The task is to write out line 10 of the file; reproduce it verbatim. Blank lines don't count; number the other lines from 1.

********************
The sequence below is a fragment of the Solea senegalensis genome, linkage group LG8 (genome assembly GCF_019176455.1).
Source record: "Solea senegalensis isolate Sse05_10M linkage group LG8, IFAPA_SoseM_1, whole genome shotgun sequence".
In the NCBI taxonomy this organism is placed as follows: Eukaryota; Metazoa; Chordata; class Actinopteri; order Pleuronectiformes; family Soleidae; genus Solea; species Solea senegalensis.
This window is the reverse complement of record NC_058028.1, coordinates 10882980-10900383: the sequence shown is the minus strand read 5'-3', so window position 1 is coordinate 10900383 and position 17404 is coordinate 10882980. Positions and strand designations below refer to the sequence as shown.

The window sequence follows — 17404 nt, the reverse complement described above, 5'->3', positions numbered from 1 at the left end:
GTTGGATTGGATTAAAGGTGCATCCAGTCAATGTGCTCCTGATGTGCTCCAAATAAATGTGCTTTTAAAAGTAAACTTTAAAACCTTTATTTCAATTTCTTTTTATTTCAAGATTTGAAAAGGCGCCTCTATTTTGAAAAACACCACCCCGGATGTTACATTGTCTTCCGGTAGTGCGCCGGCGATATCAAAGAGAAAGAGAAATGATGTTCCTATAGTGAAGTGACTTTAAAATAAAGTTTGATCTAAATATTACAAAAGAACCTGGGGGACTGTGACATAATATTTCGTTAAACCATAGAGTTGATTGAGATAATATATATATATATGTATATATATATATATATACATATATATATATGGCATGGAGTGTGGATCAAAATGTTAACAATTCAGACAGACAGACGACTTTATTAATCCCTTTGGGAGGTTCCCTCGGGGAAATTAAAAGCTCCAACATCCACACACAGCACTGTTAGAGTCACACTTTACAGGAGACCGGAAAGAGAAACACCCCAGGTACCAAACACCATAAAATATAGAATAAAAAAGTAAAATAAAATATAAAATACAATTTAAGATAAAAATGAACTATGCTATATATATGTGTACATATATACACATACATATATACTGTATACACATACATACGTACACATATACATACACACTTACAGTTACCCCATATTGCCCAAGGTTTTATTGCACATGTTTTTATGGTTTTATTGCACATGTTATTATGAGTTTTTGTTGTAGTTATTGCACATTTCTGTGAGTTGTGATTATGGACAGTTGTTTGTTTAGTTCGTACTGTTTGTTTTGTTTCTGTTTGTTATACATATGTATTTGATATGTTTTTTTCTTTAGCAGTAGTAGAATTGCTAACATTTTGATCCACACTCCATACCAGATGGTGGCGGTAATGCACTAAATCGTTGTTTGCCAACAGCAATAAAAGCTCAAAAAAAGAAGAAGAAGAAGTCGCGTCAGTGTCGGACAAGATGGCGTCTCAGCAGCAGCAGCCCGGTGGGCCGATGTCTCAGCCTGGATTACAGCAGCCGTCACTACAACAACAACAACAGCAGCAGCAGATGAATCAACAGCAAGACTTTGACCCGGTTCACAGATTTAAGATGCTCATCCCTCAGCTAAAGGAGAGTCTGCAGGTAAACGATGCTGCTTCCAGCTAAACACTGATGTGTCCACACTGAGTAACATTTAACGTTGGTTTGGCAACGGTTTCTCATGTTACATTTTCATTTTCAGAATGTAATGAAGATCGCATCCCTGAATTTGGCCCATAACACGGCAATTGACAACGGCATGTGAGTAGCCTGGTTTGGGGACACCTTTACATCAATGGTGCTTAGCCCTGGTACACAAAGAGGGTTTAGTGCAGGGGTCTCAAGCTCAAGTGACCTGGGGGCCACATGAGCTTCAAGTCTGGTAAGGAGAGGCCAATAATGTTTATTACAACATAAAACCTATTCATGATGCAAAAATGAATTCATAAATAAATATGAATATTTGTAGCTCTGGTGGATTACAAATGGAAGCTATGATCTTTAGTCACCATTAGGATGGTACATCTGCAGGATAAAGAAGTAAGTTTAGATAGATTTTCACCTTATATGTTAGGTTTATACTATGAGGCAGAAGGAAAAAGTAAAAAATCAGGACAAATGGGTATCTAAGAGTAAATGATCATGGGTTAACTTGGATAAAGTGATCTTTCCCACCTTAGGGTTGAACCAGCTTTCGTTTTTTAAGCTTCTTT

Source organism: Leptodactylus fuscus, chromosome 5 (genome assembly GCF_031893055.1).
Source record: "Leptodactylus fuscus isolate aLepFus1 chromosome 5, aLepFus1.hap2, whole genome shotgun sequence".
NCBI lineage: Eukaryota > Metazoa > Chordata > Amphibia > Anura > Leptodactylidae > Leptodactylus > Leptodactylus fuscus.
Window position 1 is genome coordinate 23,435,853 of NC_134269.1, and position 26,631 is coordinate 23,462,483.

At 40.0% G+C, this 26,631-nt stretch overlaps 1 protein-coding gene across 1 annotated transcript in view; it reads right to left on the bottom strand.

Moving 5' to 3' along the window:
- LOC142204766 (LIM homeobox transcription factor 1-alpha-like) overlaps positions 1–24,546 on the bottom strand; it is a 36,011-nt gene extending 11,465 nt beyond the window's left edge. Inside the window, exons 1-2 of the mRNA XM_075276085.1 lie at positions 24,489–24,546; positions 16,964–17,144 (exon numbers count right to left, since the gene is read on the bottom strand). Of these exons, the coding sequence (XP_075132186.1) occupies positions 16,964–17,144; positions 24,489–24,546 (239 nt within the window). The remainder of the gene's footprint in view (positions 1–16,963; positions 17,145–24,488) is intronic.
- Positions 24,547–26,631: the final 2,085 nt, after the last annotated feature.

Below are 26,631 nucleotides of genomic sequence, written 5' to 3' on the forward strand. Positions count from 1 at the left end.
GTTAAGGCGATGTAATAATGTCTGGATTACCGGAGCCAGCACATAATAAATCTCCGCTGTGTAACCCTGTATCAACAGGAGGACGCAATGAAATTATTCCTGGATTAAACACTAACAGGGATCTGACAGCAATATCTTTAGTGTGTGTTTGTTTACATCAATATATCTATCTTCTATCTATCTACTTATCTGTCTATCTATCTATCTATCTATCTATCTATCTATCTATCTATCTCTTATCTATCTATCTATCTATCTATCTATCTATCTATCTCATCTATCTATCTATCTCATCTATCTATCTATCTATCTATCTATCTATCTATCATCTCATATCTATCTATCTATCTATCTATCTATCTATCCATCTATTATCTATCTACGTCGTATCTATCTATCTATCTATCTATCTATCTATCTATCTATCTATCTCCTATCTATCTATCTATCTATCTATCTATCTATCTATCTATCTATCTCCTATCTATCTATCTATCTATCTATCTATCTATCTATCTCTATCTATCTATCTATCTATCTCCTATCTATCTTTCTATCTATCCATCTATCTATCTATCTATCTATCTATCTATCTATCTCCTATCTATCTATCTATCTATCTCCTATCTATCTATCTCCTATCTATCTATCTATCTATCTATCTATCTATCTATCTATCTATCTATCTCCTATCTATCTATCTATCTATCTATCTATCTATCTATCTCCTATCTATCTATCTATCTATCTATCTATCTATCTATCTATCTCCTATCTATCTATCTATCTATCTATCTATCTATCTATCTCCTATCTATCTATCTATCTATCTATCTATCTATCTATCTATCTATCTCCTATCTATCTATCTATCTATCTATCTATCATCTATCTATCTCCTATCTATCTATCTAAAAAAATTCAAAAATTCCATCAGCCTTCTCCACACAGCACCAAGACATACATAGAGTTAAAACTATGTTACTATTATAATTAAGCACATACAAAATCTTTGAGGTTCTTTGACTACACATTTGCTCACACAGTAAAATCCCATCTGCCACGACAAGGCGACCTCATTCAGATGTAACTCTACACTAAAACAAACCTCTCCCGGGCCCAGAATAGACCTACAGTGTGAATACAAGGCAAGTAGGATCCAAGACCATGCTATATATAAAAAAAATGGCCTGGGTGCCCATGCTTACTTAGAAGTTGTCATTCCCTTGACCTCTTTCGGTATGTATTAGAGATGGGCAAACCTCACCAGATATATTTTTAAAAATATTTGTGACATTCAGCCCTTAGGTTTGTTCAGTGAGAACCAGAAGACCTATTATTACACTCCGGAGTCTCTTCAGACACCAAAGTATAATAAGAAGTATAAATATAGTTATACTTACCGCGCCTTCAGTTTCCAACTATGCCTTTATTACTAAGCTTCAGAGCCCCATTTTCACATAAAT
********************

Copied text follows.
Window position 1 is genome coordinate 23,435,853 of NC_134269.1, and position 26,631 is coordinate 23,462,483.